The overall aim of the workshop wasn’t to make any masterpieces but to focus on simply playing and having fun. The week had many ‘light bulb’ moments for me and there are many lessons learned that I still need to process. But these are some of the experimental paintings I made:

Timed exercise #1
Timed exercise #2
Timed exercise #3
Using a palette knife
Finger painting
Using limitations

Having learned so much from just one week I’ve now signed up for the full 10 week ‘Find Your Joy’ workshop which begins in July. Watch this space…

Wet cyanotype

Cyanotype in lockdown continues…

The weather and nature continues to be glorious. Sunny days, pure blue skies and birdsong are quickly becoming the new normal.

Sunshine inspires me to continue making cyanotype prints. I’ve been looking for some new images to use. Browsing through my old photographs I found images of flowers, leaves and shells, plus I downloaded some historic maps and printed them all out on sheets of acetate.

Images on acetate

I’ve been wanting to experiment more with wet cyanotype. I have tried it before but the results weren’t as colourful as I was expecting. I think they needed to be exposed for longer and I was being too impatient!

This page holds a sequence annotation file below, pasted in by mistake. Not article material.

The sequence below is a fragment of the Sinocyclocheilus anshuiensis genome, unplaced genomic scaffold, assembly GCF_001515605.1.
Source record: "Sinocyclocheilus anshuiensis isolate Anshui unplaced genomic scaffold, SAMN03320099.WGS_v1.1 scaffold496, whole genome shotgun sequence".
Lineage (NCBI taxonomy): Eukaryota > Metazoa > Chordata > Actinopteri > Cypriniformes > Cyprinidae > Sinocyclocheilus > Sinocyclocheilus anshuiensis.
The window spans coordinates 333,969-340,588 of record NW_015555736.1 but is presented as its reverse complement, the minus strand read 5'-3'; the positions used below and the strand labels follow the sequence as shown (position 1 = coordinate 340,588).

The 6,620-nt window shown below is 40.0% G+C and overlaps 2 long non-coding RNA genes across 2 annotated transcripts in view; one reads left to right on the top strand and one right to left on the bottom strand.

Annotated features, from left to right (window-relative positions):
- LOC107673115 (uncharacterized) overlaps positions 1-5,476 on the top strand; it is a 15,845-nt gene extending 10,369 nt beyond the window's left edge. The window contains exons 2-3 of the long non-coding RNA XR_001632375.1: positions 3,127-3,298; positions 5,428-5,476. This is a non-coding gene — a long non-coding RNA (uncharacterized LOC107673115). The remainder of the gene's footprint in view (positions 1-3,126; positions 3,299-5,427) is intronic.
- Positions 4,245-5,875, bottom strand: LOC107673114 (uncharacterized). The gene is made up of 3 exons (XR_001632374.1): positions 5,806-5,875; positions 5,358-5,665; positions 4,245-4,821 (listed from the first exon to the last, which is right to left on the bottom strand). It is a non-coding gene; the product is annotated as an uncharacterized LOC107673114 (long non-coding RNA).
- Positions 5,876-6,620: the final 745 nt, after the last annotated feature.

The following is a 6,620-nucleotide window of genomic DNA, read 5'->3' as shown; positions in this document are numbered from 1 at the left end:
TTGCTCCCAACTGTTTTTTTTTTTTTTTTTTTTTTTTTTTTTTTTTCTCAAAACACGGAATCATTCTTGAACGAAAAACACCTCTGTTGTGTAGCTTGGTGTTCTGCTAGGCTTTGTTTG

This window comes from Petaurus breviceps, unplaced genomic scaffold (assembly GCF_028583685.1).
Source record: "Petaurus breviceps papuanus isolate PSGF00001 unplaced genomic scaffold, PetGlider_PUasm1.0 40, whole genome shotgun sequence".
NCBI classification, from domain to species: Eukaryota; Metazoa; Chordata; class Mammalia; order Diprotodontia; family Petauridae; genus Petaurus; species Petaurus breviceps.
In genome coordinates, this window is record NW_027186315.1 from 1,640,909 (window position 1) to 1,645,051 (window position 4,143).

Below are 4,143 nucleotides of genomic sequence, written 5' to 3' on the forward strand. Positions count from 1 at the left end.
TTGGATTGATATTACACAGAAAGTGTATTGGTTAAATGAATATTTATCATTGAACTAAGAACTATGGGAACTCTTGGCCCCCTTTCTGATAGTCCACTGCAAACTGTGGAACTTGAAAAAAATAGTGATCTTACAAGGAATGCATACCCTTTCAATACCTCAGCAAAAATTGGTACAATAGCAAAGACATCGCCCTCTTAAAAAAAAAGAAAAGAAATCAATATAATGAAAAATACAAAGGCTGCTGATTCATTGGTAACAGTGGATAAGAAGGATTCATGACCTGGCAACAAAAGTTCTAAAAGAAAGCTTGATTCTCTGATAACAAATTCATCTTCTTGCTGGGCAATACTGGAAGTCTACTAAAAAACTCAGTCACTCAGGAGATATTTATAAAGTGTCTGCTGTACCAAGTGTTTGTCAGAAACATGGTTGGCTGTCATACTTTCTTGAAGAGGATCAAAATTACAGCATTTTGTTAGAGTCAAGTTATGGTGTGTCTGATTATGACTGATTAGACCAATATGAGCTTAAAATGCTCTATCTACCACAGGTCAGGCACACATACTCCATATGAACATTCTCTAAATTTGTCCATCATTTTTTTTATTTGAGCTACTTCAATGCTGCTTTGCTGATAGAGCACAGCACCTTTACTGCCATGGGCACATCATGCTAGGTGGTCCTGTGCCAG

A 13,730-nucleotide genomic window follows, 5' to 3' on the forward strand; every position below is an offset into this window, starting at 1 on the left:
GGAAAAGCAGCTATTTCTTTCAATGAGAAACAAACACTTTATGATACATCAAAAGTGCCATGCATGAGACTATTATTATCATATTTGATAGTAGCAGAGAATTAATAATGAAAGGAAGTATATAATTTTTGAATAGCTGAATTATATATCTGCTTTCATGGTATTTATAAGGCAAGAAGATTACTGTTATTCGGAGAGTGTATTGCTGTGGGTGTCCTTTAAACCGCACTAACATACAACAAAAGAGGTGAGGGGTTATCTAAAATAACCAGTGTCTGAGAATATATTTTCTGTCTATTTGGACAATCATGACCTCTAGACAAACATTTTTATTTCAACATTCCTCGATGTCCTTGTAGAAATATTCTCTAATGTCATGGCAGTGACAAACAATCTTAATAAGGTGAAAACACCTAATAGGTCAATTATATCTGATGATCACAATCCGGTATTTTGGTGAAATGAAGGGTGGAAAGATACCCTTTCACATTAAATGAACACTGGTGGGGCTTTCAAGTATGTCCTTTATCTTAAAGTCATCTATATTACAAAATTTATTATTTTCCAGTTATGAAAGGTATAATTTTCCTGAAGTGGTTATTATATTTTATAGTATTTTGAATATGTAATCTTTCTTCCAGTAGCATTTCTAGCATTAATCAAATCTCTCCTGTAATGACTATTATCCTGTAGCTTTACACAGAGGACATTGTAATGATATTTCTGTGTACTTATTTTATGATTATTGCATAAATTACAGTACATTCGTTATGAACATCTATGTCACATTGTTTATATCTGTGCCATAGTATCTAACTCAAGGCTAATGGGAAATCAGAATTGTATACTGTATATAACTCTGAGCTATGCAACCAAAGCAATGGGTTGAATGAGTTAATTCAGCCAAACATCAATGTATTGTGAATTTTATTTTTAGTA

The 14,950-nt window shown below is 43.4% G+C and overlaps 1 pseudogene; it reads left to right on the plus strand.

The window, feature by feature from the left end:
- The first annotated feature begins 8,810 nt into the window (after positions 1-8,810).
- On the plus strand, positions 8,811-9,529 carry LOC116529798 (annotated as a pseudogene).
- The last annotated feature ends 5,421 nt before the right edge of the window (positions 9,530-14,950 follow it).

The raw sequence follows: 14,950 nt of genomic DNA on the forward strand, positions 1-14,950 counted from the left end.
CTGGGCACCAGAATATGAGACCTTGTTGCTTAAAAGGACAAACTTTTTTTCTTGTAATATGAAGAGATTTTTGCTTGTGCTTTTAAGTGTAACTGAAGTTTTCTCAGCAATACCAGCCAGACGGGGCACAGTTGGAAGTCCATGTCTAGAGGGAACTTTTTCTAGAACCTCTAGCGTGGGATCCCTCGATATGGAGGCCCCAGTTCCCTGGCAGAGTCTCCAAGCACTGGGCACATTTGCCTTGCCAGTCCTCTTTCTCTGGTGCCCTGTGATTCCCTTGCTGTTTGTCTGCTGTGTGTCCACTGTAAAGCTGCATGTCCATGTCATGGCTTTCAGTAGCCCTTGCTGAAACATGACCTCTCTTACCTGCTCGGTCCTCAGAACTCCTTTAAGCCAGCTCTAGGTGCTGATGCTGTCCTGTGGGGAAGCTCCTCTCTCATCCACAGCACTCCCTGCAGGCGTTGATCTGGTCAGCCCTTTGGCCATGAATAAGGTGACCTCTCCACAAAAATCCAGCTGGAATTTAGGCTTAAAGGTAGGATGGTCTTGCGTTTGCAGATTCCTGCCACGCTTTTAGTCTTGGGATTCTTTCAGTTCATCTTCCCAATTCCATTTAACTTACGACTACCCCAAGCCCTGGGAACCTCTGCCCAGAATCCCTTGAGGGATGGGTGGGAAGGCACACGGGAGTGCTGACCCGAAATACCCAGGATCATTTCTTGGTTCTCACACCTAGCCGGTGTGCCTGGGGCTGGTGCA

I found a short video by Kristy McCurdy on how to make wet cyanotype. I loved the colourful results she produces – moving away from the pure blue and white results of cyanotype – to achieve more subtle greens and varying shades of blues.

Feeling inspired, I had another go…

Using the new images I’d printed on acetate I tried splashing and spraying water, on both the cyanotype paper and on the acetate, before placing them between two panes of glass. I left them out in the afternoon sun for about an hour to expose the images.

Exposing wet cyanotype in the sun

The colours during exposure changed dramatically and were really vibrant and I did hope they would stay like this, but sadly they didn’t. Once the paper has been rinsed under the tap the stronger colours faded and the end results were more subtle.

Wet cyanotype results

I do like the effect it created in the background, with varying tones of blue, which reminded me of clouds.

These examples were created using splashed and sprayed water. Spraying water resulted in a more mottled effect on the leaves.

Wet cyanotype examples – using sprayed and splashed water techniques

I’m still hoping to create cyanotype prints that have more greens and blues in them, but again, I think even longer exposure times are probably required.

Cyanotype collage – mini series #1

I have been binge-listening to the podcast Art Juice by artists Louise Fletcher and Alice Sheridan. Having just discovered them, I’m finding them a real source of inspiration during this strange time, following the Coronavirus Lockdown (in the UK this started on 23 March 2020). On a daily basis I’m not sure if I want to create something, curl up in a ball or shout and scream – or sometimes all three. Art Juice is keeping me focussed on my creativity and helping me to stay sane!